OESA and HRI Release Q2 2018 Automotive Tooling Barometer Results
The Original Equipment Suppliers Association (OESA) and Harbour Results, Inc., (HRI), headquartered in Southfield, Michigan, recently released the results of the Q2 2018 Automotive Tooling Barometer. The study shows that the tooling industry experienced a slower than predicted first half of 2018 with a significant amount of business being pushed to the second half of the year.
Our original forecast called for 2018 North American vendor tooling spend to be $11 billion; however, due to a number of factors including shifted or canceled product launches, we are now expecting it to be closer to $8.5 or $9 billion with the remaining $2 million shifting to 2019, said Laurie Harbour, president and CEO of HRI. We saw a record year in 2017 with tooling spending just over $10 billion, and now automakers are focused on launching the vehicles they built tools for in 2016 and 2017.
From Q1 to Q2 2018, both die and mold shops experienced a decrease in utilization. Additionally, work on hold continued to climb with an average of 13.5 percent, which is a result of several automotive program delays. Sentiment also dropped 4 points from Q1 2018 results.
The study also looked at shops investment strategies. On average, mold builders are planning to contribute 4.8 percent of revenue toward new capital expenditures, compared to 7.7 percent in 2017; and the average die builder is expecting to invest 4.6 percent of revenue, compared to 5.9 percent in 2017. Additionally, the percentage of a shops total investment thats earmarked for machine expenditures is expected to decrease this year: 84 percent to 75 percent for mold builders; 85 percent to 72 percent for die builders.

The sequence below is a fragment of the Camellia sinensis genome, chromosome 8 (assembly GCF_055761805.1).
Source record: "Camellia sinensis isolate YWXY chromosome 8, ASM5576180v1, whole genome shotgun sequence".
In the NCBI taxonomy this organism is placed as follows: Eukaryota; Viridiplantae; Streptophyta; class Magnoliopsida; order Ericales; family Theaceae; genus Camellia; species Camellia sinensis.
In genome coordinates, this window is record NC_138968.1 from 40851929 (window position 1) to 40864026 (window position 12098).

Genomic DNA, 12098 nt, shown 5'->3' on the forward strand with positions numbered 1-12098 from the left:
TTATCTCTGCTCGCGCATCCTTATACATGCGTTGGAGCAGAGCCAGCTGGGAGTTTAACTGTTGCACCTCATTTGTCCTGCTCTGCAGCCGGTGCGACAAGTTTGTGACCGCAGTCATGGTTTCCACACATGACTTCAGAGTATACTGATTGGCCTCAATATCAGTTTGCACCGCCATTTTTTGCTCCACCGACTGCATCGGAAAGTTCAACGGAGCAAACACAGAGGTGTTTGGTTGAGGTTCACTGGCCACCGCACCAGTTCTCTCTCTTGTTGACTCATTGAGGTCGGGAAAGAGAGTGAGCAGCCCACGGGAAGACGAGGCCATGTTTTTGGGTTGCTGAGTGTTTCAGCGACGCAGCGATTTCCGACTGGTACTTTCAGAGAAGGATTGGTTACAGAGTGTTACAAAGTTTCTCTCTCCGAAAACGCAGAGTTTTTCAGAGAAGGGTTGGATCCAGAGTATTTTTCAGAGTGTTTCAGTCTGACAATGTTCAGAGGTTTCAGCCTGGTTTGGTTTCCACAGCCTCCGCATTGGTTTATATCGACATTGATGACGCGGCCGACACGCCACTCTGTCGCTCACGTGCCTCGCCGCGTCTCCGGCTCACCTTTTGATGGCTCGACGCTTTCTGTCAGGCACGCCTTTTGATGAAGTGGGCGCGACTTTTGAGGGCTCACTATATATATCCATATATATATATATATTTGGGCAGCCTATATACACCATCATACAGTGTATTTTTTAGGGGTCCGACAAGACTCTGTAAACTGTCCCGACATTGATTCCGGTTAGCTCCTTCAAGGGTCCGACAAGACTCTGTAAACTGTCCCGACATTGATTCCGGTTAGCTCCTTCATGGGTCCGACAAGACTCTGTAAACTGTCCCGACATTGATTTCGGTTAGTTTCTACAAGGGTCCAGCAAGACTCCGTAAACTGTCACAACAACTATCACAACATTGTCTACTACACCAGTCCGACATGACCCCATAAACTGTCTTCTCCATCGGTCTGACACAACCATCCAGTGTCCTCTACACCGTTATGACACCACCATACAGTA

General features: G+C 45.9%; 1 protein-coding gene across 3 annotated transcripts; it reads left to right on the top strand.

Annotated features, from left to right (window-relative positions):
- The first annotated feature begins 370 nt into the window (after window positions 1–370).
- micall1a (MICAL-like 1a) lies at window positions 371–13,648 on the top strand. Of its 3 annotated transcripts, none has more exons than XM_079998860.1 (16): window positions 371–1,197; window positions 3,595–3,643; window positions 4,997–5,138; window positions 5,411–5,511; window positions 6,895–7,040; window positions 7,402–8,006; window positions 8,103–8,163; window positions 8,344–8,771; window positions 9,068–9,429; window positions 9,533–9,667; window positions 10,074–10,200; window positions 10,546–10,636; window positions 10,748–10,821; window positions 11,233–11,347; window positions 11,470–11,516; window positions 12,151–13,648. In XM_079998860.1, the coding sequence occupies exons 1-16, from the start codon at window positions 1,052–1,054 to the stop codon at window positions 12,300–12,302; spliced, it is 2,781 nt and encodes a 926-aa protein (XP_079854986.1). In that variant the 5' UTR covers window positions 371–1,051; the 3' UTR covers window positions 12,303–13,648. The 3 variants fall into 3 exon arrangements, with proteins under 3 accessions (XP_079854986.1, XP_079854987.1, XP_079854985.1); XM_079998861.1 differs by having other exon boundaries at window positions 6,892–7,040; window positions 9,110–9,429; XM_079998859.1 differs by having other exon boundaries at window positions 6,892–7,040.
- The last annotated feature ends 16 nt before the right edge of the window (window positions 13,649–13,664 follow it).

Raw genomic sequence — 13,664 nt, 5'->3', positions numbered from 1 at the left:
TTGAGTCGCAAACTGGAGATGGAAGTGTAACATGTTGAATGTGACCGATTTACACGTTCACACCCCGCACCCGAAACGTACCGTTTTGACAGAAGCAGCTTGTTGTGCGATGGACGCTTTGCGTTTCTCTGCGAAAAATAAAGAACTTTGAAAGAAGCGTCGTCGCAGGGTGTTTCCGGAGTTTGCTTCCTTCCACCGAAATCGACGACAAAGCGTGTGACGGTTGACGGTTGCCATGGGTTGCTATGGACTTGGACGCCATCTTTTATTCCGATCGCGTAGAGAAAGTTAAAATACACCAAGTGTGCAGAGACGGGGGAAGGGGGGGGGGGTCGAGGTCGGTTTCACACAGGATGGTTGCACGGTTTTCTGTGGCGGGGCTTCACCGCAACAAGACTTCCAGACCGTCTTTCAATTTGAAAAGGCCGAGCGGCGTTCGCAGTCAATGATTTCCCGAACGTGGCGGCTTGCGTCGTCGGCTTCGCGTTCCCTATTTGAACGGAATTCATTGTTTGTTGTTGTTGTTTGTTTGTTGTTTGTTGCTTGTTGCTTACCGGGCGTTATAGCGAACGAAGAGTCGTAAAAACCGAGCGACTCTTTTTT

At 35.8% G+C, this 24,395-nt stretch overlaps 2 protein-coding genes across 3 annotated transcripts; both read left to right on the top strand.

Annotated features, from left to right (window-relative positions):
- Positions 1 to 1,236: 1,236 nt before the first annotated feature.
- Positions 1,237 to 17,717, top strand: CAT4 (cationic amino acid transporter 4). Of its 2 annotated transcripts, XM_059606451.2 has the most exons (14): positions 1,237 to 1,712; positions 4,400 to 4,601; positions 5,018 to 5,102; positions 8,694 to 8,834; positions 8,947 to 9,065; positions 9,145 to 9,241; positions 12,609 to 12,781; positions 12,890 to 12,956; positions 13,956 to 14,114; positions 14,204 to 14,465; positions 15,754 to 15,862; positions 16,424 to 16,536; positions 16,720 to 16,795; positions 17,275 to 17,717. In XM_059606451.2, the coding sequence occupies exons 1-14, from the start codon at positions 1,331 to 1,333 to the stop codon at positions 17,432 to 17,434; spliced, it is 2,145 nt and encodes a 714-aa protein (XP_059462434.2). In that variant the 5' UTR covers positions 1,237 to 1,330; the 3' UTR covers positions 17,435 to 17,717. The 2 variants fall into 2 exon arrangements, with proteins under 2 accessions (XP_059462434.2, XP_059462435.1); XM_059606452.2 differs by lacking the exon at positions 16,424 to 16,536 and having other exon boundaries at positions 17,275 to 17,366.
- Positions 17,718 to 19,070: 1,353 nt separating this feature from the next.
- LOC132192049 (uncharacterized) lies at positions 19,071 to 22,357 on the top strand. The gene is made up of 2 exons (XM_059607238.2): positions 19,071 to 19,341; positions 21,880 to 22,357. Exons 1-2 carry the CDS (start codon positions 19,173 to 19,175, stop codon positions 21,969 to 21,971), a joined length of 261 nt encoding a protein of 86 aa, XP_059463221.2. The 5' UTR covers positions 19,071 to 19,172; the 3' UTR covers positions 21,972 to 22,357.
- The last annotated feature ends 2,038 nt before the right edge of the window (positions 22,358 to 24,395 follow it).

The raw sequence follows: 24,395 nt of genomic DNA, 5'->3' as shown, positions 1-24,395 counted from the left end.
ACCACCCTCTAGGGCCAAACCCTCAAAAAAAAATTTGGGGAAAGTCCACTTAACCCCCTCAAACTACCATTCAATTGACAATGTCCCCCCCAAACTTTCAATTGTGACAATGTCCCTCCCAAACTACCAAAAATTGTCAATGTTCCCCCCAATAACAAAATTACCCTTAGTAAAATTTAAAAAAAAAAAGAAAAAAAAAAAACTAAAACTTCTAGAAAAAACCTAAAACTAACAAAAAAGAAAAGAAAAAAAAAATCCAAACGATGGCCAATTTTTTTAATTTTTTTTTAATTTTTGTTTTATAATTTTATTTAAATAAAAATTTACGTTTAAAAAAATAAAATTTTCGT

Tool shops are shifting capital spend from big ticket equipment, to productivity improvements, particularly in the areas of automation and high-speed cutting equipment, Harbour said. Additionally, we are seeing shops looking to invest in software with 68 percent of mold builders and 42 percent of die shops indicating they have plans to invest in machine monitoring solutions.
Finally, as shops continue to bridge the skilled trades gap, the Tooling Barometer looked at recruiting methods and apprentice programs. Organizations are leveraging many options including school partnerships (68 percent), apprenticeships (58 percent) and job placement websites (57.5 percent). For molders, 14 percent of their total hourly employees are apprentices while die shops average 10 percent. This number has remained consistent over the past several years.
Results of the Tooling Barometer reflect what we hear directly from toolmakers on our Tooling Council, said Julie A. Fream, president and CEO of OESA. Toolmakers expect a busy second half of the year as programs catch up with earlier forecasts.
The survey population was comprised of mold shops (74 percent) and die shops (26 percent) in the US (57 percent), Canada (28 percent), Europe (9 percent) and Asia (5 percent). Shops with revenue ranges less than $5M up to greater than $40M were represented, with the largest percentage of shops coming from the $5 million to $10 million (32 percent) range.
For more information, visit www.harbourresults.com.